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1 Hawthorne US History- 19th Century

What Hath God Wrought Signed 1st Edition

by

What Hath God Wrought Signed 1st Edition Cover

 

Awards

2008 Pulitzer Prize for History

Synopses & Reviews

Publisher Comments:

The Oxford History of the United States is by far the most respected multi-volume history of our nation. The series includes two Pulitzer Prize winners, two New York Times bestsellers, and winners of the Bancroft and Parkman Prizes. Now, in What Hath God Wrought, historian Daniel Walker Howe illuminates the period from the Battle of New Orleans to the end of the Mexican-American War, an era when the United States expanded to the Pacific and won control over the richest part of the North American continent.

Howe's panoramic narrative portrays revolutionary improvements in transportation and communications that accelerated the extension of the American empire. Railroads, canals, newspapers, and the telegraph dramatically lowered travel times and spurred the spread of information. These innovations prompted the emergence of mass political parties and stimulated America's economic development from an overwhelmingly rural country to a diversified economy in which commerce and industry took their place alongside agriculture. In his story, the author weaves together political and military events with social, economic, and cultural history. He examines the rise of Andrew Jackson and his Democratic party, but contends that John Quincy Adams and other Whigs — advocates of public education and economic integration, defenders of the rights of Indians, women, and African-Americans — were the true prophets of America's future. He reveals the power of religion to shape many aspects of American life during this period, including slavery and antislavery, women's rights and other reform movements, politics, education, and literature. Howe's story of American expansion culminates in the bitterly controversial but brilliantly executed war waged against Mexico to gain California and Texas for the United States.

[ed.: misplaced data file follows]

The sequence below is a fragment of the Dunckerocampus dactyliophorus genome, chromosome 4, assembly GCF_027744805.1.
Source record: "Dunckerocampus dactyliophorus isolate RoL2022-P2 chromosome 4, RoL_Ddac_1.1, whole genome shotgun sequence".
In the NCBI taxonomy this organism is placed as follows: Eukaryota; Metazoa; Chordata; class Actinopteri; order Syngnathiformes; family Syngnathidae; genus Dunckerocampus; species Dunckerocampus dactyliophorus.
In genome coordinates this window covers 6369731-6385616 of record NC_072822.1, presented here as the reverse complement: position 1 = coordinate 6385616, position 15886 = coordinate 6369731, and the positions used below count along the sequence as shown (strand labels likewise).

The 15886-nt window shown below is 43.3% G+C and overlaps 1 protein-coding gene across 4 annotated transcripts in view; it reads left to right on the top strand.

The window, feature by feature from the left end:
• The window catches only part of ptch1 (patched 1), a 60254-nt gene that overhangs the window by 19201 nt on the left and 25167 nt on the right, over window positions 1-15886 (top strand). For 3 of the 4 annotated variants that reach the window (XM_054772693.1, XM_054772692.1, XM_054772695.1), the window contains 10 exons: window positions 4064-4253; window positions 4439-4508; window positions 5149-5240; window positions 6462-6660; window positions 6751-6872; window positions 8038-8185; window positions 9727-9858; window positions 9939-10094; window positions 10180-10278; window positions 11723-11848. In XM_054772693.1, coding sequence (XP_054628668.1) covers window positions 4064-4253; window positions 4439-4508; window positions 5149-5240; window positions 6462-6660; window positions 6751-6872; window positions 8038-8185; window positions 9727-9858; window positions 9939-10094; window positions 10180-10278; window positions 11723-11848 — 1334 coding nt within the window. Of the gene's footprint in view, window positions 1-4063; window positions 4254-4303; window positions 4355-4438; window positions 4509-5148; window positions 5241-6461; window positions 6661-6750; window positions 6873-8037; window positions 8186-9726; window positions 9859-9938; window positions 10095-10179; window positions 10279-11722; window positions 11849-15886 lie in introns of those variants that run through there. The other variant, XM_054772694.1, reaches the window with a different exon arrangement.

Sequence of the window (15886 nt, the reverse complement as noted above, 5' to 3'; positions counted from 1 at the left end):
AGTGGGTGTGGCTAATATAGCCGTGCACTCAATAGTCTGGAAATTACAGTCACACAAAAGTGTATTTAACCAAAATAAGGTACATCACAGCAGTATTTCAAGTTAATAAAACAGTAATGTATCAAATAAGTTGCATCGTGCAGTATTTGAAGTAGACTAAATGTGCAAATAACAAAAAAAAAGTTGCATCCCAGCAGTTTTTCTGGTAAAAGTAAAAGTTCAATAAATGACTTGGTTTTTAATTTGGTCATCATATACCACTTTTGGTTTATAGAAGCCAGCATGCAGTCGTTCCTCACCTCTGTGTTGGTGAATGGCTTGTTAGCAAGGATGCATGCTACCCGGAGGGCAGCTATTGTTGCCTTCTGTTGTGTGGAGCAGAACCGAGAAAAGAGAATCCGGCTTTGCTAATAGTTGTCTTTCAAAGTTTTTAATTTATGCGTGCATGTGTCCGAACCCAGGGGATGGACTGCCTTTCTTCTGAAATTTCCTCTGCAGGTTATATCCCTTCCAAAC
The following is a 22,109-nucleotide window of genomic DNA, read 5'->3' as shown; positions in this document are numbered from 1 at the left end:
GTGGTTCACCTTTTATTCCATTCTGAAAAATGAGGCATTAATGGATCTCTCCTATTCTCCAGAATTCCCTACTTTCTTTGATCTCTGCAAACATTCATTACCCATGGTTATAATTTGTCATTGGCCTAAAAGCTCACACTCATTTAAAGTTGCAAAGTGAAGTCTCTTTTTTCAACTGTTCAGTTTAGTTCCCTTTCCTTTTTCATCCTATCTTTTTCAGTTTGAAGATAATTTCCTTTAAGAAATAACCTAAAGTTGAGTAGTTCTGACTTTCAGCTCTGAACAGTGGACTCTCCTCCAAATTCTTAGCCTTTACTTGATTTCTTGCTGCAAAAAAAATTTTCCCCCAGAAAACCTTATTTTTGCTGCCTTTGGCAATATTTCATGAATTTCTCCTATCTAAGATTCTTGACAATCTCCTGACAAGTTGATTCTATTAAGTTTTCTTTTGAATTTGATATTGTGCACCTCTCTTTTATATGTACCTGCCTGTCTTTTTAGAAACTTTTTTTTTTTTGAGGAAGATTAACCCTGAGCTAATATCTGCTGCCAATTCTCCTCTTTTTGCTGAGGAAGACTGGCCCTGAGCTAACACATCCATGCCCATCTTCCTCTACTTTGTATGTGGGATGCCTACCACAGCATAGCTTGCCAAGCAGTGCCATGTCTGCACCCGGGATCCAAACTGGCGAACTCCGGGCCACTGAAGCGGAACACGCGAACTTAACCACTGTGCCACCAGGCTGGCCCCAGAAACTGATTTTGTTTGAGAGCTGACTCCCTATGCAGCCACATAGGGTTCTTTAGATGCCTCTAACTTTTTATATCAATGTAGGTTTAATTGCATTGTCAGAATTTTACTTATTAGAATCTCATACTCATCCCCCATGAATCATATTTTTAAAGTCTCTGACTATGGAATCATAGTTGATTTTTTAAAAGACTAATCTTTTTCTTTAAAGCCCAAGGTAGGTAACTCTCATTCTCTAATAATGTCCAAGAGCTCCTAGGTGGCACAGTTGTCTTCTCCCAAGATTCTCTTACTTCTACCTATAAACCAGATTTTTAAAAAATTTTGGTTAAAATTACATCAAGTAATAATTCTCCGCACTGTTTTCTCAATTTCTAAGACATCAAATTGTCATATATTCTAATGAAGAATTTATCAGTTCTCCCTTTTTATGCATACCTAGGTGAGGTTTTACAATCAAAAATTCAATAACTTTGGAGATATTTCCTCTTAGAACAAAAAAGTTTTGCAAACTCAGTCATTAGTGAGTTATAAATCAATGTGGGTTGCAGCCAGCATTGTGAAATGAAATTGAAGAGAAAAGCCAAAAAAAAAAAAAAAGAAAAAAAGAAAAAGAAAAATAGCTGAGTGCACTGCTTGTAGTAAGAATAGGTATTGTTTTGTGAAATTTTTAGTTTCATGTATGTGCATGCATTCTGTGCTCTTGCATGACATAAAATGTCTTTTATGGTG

By 1848 America had been transformed. What Hath God Wrought provides a monumental narrative of this formative period in United States history.

Review:

"This authoritative addition to Oxford's "History of the United States" series is a product of synthesis and astute analysis....A worthy addition to public and academic institutions; beginning scholars will appreciate the maps and the extensive bibliographic essay, fleshed out by the journal citations in the footnotes. Highly recommended." Frederick J. Augustyn Jr., Library of Congress, Library Journal

Review:

"The range of American history between 1815 and 1848 does not conjure up any clear narrative to the casual reader, which is precisely why Daniel Walker Howe's What Hath God Wrought: The Transformation of America 1815-1848 promises to make a splash. An expert in the field, Mr. Howe has skillfully framed a story, between the War of 1812 and the Mexican-American War, that becomes eloquent once you think about it. Lauded by other historians as an important yet accessible landmark, Mr. Howe's study promises odd new angles on America in an election year." The New York Sun

Review: